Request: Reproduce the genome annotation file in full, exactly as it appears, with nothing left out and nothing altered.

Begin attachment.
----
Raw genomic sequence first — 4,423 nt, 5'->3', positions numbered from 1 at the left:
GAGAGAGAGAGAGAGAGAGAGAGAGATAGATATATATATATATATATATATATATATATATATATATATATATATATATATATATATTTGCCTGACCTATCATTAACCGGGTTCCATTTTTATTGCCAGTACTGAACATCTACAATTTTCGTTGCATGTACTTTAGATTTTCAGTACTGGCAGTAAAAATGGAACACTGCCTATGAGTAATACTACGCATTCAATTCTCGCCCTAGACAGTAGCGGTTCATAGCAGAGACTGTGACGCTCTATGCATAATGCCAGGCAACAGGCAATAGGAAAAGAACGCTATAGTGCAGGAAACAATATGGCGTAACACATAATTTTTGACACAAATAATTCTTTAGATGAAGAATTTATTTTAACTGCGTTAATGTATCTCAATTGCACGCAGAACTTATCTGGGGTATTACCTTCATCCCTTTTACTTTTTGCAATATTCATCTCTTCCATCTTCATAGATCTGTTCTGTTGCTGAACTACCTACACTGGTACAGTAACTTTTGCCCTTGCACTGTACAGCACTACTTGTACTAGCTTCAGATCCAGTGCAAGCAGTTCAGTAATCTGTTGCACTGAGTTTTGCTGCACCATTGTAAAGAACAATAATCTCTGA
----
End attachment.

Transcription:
Raw genomic sequence first — 4,423 nt, 5'->3', positions numbered from 1 at the left:
GAGAGAGAGAGAGAGAGAGAGAGAGATAGATATATATATATATATATATATATATATATATATATATATATATATATATATATATATTTGCCTGACCTATCATTAACCGGGTTCCATTTTTATTGCCAGTACTGAACATCTACAATTTTCGTTGCATGTACTTTAGATTTTCAGTACTGGCAGTAAAAATGGAACACTGCCTATGAGTAATACTACGCATTCAATTCTCGCCCTAGACAGTAGCGGTTCATAGCAGAGACTGTGACGCTCTATGCATAATGCCAGGCAACAGGCAATAGGAAAAGAACGCTATAGTGCAGGAAACAATATGGCGTAACACATAATTTTTGACACAAATAATTCTTTAGATGAAGAATTTATTTTAACTGCGTTAATGTATCTCAATTGCACGCAGAACTTATCTGGGGTATTACCTTCATCCCTTTTACTTTTTGCAATATTCATCTCTTCCATCTTCATAGATCTGTTCTGTTGCTGAACTACCTACACTGGTACAGTAACTTTTGCCCTTGCACTGTACAGCACTACTTGTACTAGCTTCAGATCCAGTGCAAGCAGTTCAGTAATCTGTTGCACTGAGTTTTGCTGCACCATTGTAAAGAACAATAATCTCTGA